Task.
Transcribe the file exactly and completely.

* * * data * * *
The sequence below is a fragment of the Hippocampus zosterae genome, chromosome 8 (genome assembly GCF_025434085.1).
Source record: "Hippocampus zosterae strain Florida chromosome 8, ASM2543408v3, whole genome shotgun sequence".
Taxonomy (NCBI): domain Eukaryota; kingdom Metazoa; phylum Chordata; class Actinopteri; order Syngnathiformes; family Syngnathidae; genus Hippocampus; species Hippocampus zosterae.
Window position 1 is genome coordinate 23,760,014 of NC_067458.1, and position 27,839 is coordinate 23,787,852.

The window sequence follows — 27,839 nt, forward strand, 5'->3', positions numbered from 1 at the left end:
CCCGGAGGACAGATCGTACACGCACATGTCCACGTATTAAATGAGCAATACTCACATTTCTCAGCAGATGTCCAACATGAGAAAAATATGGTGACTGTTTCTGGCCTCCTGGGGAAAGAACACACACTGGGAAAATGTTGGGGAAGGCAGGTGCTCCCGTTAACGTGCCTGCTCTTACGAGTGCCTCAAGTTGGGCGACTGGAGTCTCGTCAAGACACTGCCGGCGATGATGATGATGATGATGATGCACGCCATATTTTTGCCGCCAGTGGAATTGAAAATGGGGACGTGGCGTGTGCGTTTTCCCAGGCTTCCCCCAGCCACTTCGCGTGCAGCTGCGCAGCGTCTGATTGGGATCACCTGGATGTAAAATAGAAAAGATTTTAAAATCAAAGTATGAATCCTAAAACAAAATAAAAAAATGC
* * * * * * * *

The sequence below is a fragment of the Hippocampus zosterae genome, chromosome 8 (genome assembly GCF_025434085.1).
Source record: "Hippocampus zosterae strain Florida chromosome 8, ASM2543408v3, whole genome shotgun sequence".
Taxonomy (NCBI): domain Eukaryota; kingdom Metazoa; phylum Chordata; class Actinopteri; order Syngnathiformes; family Syngnathidae; genus Hippocampus; species Hippocampus zosterae.
Window position 1 is genome coordinate 23,760,014 of NC_067458.1, and position 27,839 is coordinate 23,787,852.

The window sequence follows — 27,839 nt, forward strand, 5'->3', positions numbered from 1 at the left end:
CCCGGAGGACAGATCGTACACGCACATGTCCACGTATTAAATGAGCAATACTCACATTTCTCAGCAGATGTCCAACATGAGAAAAATATGGTGACTGTTTCTGGCCTCCTGGGGAAAGAACACACACTGGGAAAATGTTGGGGAAGGCAGGTGCTCCCGTTAACGTGCCTGCTCTTACGAGTGCCTCAAGTTGGGCGACTGGAGTCTCGTCAAGACACTGCCGGCGATGATGATGATGATGATGATGCACGCCATATTTTTGCCGCCAGTGGAATTGAAAATGGGGACGTGGCGTGTGCGTTTTCCCAGGCTTCCCCCAGCCACTTCGCGTGCAGCTGCGCAGCGTCTGATTGGGATCACCTGGATGTAAAATAGAAAAGATTTTAAAATCAAAGTATGAATCCTAAAACAAAATAAAAAAATGC